The number of young adults in the U.S. who had serious thoughts of suicide significantly increased from 2014 to 2015 and remains significantly higher than any other age group, according to a report issued this week by the Substance Abuse and Mental Health Services Administration (SAMHSA). In 2015, 8.3% of young adults (ages 18 to 25) seriously thought about killing themselves, compared to 7.5% the year prior.
Overall, 4% of the U.S. adult population (9.8 million adults) said they seriously considered suicide, 1.1% made suicide plans and 0.6% of adults made non-fatal suicide attempts. While the overall percentage of adults has who had serious thoughts of attempting suicide has remained relatively stable since SAMHSA began tracking such information in 2008, the rates for completed suicide remain high, up 27% since 2000.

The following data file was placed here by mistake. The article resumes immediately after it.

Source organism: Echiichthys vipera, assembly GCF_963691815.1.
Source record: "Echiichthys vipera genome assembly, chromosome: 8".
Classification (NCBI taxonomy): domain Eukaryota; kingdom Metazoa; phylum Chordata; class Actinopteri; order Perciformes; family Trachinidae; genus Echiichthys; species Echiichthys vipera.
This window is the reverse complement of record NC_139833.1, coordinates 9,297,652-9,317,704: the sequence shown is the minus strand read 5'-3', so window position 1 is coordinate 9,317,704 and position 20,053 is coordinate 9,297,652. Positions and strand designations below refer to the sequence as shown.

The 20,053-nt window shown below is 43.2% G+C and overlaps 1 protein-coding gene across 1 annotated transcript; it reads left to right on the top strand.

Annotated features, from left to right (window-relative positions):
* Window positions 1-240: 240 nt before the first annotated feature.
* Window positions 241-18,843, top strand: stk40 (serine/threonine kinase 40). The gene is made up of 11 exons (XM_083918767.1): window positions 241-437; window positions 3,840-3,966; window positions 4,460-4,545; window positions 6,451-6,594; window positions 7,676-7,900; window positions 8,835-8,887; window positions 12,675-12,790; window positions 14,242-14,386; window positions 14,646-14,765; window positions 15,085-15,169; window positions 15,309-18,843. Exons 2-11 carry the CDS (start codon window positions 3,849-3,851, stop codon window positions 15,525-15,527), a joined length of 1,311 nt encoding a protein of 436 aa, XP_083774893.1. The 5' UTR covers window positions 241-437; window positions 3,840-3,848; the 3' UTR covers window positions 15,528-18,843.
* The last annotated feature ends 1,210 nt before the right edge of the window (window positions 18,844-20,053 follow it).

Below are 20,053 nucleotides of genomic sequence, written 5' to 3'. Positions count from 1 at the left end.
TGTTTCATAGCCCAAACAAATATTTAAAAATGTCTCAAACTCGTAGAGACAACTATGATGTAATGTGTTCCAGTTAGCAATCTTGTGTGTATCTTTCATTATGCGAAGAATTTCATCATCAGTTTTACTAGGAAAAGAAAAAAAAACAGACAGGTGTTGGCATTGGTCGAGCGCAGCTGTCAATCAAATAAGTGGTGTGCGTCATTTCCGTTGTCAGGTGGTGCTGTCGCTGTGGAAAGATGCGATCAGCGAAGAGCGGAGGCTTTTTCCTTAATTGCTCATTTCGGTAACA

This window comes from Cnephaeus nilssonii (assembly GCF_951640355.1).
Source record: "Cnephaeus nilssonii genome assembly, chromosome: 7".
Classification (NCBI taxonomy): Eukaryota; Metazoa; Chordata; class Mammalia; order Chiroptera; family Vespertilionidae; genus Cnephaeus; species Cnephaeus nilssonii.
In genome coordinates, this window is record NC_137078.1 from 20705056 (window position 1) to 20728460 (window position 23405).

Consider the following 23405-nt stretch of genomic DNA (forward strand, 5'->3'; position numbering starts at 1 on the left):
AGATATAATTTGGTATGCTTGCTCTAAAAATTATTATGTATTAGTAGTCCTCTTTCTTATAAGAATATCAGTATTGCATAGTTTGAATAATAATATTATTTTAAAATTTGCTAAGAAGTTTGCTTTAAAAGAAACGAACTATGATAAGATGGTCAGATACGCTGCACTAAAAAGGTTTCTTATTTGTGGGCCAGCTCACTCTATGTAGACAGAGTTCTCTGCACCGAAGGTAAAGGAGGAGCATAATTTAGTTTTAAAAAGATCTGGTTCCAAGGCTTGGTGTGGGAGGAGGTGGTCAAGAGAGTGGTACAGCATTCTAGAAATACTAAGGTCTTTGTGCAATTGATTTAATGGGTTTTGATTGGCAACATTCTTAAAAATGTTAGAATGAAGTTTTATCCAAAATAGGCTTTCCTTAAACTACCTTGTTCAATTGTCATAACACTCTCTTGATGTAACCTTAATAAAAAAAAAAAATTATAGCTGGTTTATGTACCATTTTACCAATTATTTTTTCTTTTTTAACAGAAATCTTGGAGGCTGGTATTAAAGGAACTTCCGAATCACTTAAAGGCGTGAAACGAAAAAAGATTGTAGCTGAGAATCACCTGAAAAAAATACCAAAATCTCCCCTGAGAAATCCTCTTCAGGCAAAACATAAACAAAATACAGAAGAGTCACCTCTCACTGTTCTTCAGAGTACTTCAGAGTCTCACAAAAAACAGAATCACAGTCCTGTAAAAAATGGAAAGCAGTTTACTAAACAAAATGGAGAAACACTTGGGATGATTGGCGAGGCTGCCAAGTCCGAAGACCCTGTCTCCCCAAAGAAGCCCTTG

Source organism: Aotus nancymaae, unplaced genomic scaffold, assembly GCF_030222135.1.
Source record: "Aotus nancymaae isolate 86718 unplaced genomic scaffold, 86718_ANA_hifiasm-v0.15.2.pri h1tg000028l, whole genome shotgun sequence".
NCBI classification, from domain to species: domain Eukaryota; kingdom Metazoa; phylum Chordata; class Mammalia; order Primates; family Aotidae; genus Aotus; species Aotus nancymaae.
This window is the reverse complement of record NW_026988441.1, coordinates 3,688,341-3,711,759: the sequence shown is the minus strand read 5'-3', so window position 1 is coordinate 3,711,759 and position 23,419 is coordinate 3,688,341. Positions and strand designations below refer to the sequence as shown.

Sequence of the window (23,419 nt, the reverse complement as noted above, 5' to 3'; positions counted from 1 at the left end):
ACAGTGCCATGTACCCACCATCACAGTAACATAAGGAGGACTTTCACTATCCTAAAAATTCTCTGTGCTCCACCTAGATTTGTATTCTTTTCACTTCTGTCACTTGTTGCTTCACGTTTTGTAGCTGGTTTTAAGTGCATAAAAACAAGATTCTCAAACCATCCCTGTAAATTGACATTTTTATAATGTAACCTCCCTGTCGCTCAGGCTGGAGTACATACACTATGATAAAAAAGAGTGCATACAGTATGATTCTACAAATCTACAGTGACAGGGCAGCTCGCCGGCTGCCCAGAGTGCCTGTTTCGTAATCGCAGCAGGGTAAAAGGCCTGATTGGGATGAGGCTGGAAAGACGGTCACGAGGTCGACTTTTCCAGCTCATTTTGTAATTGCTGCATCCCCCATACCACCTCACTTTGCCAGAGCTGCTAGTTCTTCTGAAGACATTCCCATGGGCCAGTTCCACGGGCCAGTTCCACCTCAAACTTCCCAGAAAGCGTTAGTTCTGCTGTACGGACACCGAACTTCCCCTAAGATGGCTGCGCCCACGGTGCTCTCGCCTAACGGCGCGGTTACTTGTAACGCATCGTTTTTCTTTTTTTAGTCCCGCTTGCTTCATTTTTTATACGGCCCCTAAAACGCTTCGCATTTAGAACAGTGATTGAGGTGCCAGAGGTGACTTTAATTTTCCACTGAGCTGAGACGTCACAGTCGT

Alcohol and illicit drug use have led to significantly higher levels of suicidal thoughts, making suicidal plans and making non-fatal suicide attempts, according to the SAMHSA study. Rates were also higher among adults who experienced a major depressive episode in the prior 12 months.
Of the adults who reported having suicidal thoughts in the previous year, less than half (49%) received mental health services.